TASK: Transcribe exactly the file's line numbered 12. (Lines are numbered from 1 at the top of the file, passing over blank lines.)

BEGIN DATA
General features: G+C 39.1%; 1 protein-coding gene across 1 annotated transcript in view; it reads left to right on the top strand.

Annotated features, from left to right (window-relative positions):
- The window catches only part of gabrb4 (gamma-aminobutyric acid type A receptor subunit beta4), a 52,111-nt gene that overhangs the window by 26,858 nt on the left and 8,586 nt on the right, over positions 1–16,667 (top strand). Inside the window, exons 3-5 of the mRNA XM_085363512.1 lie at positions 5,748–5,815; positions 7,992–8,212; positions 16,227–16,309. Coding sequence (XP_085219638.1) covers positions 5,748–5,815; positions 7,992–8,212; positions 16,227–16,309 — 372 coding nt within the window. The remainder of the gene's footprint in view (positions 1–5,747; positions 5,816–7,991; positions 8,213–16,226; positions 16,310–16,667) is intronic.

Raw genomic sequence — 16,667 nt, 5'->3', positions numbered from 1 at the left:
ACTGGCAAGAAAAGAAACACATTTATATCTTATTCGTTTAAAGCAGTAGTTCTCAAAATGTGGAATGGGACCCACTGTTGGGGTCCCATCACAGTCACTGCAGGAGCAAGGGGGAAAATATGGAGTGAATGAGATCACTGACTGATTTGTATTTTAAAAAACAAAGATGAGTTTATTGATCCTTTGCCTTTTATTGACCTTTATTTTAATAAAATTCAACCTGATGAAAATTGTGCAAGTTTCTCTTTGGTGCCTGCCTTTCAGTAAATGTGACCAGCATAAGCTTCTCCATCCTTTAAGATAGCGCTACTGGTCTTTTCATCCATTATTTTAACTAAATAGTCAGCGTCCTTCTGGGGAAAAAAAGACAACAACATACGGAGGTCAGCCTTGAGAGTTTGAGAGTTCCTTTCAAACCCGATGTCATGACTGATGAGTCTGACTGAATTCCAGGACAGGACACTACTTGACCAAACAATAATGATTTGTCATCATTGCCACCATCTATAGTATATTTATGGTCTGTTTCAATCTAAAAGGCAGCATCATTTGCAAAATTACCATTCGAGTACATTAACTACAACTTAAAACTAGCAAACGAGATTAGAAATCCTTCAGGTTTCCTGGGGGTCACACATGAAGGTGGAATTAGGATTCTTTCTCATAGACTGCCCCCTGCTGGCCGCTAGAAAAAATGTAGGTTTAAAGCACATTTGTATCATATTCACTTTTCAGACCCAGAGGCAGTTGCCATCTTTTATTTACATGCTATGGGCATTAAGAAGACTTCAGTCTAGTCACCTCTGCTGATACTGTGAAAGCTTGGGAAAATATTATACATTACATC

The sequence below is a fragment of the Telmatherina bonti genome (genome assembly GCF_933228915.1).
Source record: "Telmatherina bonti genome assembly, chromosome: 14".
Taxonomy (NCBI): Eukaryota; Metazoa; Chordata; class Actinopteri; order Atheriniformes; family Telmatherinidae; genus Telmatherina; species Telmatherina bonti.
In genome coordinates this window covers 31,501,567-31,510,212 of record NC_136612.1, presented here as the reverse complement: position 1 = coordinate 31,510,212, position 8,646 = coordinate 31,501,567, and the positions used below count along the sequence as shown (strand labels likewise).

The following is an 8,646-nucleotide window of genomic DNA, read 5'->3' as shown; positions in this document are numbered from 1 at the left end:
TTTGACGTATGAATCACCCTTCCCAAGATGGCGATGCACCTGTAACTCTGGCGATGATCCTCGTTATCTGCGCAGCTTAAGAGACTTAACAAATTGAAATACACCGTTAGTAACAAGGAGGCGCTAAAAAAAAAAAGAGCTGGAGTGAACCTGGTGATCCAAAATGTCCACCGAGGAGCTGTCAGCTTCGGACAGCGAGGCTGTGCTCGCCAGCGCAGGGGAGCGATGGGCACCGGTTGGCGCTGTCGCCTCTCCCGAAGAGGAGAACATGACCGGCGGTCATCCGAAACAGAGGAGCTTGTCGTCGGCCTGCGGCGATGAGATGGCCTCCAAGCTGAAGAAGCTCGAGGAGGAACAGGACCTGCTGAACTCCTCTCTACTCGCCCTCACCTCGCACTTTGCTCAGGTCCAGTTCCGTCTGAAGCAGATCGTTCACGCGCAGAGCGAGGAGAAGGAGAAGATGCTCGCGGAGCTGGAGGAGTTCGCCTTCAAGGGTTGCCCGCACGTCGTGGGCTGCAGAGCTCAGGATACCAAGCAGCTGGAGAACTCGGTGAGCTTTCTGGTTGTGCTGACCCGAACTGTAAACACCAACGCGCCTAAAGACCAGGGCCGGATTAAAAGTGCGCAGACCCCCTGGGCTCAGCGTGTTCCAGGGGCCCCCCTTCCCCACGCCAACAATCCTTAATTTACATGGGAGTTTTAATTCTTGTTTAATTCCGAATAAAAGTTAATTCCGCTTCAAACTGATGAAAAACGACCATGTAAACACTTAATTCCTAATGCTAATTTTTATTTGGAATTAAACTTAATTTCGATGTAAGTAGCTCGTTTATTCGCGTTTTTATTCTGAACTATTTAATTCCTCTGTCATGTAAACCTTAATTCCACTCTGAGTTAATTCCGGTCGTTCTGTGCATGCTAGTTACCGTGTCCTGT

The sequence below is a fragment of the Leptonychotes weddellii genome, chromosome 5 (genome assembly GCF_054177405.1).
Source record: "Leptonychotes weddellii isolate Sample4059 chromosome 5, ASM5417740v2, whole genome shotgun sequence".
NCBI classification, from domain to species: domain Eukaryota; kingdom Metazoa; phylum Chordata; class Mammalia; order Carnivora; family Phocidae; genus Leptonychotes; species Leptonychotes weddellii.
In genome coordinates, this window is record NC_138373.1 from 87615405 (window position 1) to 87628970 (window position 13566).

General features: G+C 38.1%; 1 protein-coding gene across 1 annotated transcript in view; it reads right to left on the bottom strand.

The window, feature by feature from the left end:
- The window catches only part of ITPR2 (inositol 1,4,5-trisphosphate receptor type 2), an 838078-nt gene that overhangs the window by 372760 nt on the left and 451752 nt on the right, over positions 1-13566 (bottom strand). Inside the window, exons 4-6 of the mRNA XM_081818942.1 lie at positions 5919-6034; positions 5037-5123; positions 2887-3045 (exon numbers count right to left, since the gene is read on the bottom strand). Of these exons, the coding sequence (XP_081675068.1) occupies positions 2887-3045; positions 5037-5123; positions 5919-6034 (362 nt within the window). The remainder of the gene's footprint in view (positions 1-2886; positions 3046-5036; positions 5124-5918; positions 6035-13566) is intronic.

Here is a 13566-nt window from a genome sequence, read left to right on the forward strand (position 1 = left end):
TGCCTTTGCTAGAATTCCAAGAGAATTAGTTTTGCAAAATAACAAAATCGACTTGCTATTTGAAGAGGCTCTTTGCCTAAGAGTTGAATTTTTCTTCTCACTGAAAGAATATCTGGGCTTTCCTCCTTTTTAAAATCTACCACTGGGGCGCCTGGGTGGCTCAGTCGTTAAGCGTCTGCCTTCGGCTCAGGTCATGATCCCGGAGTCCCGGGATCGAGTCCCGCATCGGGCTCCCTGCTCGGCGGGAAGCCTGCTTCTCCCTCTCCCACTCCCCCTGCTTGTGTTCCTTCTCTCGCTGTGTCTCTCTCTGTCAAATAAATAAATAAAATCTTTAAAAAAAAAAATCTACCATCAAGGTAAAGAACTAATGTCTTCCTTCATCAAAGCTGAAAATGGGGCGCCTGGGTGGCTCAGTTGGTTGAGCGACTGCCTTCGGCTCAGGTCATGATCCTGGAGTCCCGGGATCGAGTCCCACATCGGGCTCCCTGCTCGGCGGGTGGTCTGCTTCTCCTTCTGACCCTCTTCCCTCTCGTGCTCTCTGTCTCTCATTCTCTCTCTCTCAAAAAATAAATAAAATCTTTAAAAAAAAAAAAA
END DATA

The sequence below is a fragment of the Leptonychotes weddellii genome, chromosome 5 (genome assembly GCF_054177405.1).